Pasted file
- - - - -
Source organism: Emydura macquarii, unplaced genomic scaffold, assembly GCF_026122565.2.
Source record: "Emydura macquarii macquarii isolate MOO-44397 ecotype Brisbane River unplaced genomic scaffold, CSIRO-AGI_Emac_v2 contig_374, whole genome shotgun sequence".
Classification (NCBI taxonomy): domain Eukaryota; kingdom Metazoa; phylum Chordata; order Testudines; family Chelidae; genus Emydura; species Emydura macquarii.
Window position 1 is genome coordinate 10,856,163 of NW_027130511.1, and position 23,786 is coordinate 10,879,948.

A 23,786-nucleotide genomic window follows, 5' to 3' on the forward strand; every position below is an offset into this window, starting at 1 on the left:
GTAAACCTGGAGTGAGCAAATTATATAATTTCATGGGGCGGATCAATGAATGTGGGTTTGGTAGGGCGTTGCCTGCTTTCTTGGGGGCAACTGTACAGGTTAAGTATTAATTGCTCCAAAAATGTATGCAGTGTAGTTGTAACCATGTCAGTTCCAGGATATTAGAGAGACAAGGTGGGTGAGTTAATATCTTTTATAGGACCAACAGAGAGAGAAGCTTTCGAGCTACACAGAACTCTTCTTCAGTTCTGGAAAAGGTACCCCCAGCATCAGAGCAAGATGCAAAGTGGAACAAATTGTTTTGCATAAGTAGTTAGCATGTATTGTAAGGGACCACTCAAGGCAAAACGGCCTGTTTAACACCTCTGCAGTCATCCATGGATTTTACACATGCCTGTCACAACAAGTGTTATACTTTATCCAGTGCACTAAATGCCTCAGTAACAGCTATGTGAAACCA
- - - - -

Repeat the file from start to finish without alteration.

Source organism: Emydura macquarii, unplaced genomic scaffold, assembly GCF_026122565.2.
Source record: "Emydura macquarii macquarii isolate MOO-44397 ecotype Brisbane River unplaced genomic scaffold, CSIRO-AGI_Emac_v2 contig_374, whole genome shotgun sequence".
Classification (NCBI taxonomy): domain Eukaryota; kingdom Metazoa; phylum Chordata; order Testudines; family Chelidae; genus Emydura; species Emydura macquarii.
Window position 1 is genome coordinate 10,856,163 of NW_027130511.1, and position 23,786 is coordinate 10,879,948.

A 23,786-nucleotide genomic window follows, 5' to 3' on the forward strand; every position below is an offset into this window, starting at 1 on the left:
GTAAACCTGGAGTGAGCAAATTATATAATTTCATGGGGCGGATCAATGAATGTGGGTTTGGTAGGGCGTTGCCTGCTTTCTTGGGGGCAACTGTACAGGTTAAGTATTAATTGCTCCAAAAATGTATGCAGTGTAGTTGTAACCATGTCAGTTCCAGGATATTAGAGAGACAAGGTGGGTGAGTTAATATCTTTTATAGGACCAACAGAGAGAGAAGCTTTCGAGCTACACAGAACTCTTCTTCAGTTCTGGAAAAGGTACCCCCAGCATCAGAGCAAGATGCAAAGTGGAACAAATTGTTTTGCATAAGTAGTTAGCATGTATTGTAAGGGACCACTCAAGGCAAAACGGCCTGTTTAACACCTCTGCAGTCATCCATGGATTTTACACATGCCTGTCACAACAAGTGTTATACTTTATCCAGTGCACTAAATGCCTCAGTAACAGCTATGTGAAACCA